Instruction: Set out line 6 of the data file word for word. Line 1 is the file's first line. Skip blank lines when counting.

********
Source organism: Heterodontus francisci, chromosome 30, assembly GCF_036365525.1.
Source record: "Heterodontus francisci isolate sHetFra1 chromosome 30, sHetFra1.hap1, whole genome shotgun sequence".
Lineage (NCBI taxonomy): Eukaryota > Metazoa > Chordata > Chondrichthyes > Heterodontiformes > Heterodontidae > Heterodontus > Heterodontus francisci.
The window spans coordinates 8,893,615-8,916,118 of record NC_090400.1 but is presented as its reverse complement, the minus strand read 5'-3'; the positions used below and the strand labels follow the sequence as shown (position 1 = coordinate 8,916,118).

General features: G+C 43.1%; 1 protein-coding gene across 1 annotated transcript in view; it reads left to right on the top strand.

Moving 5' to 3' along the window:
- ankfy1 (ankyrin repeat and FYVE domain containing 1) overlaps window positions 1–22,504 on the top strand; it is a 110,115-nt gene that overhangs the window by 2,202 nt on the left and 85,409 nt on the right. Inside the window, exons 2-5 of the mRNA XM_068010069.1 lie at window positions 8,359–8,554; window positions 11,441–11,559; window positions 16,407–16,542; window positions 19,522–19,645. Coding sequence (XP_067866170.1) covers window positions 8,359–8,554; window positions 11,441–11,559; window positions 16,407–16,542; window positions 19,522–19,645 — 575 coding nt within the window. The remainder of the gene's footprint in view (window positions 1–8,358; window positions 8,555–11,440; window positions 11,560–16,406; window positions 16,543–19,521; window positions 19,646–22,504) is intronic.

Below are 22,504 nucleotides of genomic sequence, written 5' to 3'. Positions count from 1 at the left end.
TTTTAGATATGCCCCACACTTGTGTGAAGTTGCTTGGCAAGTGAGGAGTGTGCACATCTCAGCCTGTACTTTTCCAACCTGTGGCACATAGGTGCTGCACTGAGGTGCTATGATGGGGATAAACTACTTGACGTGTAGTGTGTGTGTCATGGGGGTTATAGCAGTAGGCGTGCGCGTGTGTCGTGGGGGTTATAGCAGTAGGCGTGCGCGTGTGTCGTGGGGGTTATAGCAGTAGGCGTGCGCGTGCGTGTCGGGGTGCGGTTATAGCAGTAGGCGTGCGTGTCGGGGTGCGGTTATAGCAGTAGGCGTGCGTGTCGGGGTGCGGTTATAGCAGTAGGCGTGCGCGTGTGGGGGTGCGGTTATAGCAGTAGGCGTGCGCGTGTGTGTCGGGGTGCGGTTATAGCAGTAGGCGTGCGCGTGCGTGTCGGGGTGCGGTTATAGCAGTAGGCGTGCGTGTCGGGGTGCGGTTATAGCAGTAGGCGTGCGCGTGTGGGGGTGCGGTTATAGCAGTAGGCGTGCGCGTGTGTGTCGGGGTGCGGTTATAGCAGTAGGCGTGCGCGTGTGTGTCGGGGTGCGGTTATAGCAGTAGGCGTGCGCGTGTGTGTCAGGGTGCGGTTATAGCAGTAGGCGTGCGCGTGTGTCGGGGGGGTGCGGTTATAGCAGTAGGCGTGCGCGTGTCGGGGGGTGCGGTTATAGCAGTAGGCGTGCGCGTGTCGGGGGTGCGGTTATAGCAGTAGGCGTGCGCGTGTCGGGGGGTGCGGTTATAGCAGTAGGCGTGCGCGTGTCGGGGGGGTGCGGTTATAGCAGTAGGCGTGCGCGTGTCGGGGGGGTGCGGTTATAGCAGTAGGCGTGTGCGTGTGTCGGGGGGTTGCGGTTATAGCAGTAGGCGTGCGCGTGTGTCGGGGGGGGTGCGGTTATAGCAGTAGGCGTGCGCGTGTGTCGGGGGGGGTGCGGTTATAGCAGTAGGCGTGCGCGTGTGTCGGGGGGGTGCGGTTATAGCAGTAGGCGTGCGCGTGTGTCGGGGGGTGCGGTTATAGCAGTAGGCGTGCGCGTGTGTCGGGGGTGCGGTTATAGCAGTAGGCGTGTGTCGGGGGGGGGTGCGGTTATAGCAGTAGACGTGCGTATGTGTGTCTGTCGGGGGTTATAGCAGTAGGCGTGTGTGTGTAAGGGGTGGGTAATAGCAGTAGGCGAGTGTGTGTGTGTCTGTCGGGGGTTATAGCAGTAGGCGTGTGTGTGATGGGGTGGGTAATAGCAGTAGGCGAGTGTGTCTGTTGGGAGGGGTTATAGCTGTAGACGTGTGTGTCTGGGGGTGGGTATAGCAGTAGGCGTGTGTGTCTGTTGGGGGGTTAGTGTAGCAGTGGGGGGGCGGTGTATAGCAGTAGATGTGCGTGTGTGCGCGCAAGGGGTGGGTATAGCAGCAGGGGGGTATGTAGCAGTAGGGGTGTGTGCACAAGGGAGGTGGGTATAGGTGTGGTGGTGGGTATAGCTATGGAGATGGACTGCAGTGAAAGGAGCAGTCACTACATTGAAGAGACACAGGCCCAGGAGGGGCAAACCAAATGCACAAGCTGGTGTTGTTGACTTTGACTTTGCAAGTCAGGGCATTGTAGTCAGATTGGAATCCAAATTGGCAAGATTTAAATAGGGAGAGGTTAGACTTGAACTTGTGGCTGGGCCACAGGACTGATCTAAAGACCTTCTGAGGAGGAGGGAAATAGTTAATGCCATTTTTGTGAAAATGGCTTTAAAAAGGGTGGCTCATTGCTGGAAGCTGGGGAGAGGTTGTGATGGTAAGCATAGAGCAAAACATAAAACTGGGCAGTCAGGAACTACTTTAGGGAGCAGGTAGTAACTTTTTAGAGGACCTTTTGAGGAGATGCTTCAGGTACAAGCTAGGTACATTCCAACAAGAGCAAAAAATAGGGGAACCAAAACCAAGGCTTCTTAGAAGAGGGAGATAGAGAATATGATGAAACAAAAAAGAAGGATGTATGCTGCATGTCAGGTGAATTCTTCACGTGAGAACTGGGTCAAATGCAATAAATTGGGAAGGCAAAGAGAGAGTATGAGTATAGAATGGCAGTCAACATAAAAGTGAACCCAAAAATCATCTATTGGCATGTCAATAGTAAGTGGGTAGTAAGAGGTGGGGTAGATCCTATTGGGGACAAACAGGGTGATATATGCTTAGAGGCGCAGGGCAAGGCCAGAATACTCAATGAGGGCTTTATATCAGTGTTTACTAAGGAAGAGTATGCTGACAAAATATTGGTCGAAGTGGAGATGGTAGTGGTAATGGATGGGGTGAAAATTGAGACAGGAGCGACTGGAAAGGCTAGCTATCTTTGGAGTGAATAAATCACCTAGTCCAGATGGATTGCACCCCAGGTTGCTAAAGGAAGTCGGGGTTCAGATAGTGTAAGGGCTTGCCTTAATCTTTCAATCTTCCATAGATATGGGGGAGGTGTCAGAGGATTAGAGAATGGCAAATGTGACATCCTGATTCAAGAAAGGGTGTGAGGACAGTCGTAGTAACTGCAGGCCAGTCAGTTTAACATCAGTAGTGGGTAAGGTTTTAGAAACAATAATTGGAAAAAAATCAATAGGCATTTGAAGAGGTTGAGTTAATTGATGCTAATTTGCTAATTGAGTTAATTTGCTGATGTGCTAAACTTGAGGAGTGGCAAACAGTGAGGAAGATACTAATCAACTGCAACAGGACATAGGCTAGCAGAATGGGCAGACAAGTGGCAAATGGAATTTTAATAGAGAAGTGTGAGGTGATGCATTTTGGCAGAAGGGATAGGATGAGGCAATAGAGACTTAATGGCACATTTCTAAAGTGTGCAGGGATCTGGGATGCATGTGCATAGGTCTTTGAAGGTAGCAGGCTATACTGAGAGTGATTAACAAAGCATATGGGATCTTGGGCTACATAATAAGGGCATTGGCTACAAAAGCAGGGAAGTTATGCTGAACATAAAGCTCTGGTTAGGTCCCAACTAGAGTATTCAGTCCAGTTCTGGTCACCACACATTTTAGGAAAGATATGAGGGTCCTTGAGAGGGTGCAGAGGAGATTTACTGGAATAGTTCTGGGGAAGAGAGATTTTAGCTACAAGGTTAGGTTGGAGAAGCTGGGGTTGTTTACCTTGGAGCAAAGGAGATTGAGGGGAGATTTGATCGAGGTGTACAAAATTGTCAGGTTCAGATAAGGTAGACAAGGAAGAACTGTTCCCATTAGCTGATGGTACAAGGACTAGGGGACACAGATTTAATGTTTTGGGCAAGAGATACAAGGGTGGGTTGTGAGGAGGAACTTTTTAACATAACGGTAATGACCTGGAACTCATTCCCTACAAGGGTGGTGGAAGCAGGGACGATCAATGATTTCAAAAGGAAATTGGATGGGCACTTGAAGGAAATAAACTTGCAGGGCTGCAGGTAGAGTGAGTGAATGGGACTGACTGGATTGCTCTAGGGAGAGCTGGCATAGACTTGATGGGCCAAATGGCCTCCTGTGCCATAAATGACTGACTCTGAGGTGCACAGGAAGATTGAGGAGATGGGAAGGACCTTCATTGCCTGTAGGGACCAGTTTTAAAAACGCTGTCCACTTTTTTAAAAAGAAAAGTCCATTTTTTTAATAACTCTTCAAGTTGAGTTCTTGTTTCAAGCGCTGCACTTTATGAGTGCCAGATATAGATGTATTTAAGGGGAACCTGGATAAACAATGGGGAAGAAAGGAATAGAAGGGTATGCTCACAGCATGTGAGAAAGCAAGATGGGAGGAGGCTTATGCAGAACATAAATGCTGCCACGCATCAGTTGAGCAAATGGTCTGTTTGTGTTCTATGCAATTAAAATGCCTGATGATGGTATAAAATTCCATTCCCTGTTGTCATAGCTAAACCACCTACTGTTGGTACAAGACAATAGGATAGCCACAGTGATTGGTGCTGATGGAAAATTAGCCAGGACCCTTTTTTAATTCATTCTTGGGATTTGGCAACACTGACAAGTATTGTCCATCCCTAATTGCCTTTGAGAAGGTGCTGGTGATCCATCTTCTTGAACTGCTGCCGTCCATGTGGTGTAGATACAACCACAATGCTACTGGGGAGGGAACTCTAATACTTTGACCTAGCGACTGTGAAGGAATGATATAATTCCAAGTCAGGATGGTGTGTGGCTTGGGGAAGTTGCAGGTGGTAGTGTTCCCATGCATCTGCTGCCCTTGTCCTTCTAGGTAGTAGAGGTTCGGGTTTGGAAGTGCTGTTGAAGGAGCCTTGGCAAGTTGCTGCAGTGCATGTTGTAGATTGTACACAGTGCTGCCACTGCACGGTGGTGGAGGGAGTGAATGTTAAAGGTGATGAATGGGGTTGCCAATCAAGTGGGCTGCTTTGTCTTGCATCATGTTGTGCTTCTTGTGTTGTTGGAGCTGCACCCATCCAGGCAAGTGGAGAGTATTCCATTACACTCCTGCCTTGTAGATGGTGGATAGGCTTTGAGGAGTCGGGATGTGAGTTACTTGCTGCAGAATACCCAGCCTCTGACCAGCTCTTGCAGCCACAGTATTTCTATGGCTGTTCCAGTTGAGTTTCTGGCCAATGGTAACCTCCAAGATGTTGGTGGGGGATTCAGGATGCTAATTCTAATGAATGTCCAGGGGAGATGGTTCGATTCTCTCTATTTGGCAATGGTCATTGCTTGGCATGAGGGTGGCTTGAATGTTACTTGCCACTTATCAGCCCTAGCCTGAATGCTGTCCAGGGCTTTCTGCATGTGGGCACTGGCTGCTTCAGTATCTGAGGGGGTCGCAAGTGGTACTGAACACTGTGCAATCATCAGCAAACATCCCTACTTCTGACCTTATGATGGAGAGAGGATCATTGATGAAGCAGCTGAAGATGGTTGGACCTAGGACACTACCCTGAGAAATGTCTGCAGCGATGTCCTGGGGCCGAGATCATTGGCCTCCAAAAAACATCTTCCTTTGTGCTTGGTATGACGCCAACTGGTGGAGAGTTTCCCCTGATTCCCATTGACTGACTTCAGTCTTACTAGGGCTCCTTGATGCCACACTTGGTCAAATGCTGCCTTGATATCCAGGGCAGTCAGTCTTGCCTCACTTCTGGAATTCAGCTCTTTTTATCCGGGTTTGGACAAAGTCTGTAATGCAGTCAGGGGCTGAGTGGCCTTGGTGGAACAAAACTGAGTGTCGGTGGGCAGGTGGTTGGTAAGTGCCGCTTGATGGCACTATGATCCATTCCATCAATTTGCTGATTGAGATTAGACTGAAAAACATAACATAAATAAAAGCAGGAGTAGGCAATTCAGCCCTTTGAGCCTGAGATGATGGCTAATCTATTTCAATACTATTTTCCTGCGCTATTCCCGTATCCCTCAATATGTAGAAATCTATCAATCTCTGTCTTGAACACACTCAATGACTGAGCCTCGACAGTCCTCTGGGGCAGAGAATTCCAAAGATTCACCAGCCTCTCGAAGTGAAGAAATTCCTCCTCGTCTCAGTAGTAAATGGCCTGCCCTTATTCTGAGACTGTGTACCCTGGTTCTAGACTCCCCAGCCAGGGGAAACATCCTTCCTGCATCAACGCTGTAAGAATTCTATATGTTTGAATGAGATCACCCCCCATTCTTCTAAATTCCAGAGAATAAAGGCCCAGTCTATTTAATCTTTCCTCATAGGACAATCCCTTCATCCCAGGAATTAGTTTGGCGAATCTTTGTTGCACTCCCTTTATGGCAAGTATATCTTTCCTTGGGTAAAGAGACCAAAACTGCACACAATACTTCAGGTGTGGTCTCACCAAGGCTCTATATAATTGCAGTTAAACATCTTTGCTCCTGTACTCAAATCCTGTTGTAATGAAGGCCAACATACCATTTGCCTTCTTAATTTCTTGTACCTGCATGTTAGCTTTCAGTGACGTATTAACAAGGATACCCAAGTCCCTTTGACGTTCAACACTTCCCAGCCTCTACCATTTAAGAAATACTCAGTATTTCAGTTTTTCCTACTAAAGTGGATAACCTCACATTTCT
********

Moving 5' to 3' along the window: